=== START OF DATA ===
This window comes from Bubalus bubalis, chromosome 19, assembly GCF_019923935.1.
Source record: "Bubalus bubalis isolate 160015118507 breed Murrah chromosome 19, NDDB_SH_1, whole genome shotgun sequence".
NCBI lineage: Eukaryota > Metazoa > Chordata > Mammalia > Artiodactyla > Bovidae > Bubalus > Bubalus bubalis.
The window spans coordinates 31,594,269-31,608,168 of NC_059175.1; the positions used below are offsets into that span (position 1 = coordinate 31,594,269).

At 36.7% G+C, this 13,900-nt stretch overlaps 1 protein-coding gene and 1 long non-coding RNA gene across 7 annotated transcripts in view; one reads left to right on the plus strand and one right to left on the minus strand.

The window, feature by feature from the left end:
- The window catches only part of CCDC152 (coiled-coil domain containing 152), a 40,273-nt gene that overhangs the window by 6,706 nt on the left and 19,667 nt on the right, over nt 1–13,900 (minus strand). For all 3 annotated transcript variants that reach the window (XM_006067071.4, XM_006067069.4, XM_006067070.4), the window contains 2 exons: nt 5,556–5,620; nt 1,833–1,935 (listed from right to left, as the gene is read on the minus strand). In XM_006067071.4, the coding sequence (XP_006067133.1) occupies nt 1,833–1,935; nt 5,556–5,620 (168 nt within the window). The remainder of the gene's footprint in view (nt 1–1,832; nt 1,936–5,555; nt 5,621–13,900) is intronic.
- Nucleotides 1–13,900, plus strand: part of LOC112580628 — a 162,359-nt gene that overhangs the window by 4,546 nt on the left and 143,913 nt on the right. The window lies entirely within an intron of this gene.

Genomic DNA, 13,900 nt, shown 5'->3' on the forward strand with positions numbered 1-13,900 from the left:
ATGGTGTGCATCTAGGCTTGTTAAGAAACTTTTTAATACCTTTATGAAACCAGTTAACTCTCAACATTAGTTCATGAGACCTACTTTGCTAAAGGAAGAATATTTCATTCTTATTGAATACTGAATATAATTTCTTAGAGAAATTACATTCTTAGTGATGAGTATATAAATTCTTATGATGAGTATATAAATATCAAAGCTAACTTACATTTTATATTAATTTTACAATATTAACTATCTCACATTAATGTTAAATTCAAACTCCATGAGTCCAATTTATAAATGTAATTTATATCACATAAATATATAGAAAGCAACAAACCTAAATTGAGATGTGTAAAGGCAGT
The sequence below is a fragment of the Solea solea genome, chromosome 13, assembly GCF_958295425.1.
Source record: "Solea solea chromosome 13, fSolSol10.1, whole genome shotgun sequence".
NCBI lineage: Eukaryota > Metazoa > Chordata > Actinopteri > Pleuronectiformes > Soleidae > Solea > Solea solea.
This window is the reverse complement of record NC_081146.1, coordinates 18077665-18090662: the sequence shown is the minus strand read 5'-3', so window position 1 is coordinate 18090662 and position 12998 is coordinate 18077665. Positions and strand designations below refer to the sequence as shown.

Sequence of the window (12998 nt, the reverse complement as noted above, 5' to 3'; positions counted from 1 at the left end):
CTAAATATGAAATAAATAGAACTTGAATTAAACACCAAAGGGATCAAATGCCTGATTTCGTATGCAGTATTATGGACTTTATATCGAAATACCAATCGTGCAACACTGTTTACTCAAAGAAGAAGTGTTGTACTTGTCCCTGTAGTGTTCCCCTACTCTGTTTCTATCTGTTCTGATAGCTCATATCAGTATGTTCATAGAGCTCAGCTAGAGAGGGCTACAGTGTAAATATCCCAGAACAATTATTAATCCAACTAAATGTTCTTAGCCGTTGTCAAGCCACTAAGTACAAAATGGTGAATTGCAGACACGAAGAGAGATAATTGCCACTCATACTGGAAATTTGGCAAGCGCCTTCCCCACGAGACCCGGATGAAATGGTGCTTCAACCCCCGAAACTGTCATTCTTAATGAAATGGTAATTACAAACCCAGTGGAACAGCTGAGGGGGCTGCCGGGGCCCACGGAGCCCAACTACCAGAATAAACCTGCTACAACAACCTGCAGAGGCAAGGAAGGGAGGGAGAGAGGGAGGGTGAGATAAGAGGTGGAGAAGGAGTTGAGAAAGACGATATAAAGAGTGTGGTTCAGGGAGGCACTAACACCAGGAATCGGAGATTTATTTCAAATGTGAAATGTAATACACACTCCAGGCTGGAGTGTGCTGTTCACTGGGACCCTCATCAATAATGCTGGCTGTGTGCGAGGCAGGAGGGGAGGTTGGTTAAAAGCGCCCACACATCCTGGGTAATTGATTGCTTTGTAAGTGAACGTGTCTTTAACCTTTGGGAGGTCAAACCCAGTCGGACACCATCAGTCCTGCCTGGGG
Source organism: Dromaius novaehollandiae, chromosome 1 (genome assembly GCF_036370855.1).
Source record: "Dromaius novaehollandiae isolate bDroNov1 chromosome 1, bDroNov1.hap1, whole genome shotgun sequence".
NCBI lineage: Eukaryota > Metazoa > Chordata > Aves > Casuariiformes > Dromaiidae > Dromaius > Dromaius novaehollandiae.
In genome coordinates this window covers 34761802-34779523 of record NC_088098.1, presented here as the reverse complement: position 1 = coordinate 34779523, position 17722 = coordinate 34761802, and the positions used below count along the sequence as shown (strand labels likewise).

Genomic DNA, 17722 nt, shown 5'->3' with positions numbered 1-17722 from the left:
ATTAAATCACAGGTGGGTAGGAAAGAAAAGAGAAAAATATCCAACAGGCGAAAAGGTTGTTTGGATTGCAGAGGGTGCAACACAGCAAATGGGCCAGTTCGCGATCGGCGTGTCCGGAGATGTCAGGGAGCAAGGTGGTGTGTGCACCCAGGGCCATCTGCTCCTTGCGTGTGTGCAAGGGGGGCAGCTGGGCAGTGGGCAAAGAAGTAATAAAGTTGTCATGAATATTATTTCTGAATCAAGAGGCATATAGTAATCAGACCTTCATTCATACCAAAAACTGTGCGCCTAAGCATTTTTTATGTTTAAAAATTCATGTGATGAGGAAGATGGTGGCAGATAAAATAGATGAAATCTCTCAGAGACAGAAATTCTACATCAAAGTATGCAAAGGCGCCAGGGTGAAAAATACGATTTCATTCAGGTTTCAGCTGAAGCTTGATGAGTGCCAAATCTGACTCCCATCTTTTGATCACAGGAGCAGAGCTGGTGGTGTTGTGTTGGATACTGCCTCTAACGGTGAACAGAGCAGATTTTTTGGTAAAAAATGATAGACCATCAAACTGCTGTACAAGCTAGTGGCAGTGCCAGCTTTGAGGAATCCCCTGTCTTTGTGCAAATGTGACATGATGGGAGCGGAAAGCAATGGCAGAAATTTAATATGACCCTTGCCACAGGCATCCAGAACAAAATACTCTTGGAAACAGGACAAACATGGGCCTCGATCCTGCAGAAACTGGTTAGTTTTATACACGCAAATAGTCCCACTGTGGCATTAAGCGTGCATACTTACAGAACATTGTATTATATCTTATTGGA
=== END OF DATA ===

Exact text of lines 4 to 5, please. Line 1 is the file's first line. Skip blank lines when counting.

The window spans coordinates 31,594,269-31,608,168 of NC_059175.1; the positions used below are offsets into that span (position 1 = coordinate 31,594,269).

At 36.7% G+C, this 13,900-nt stretch overlaps 1 protein-coding gene and 1 long non-coding RNA gene across 7 annotated transcripts in view; one reads left to right on the plus strand and one right to left on the minus strand.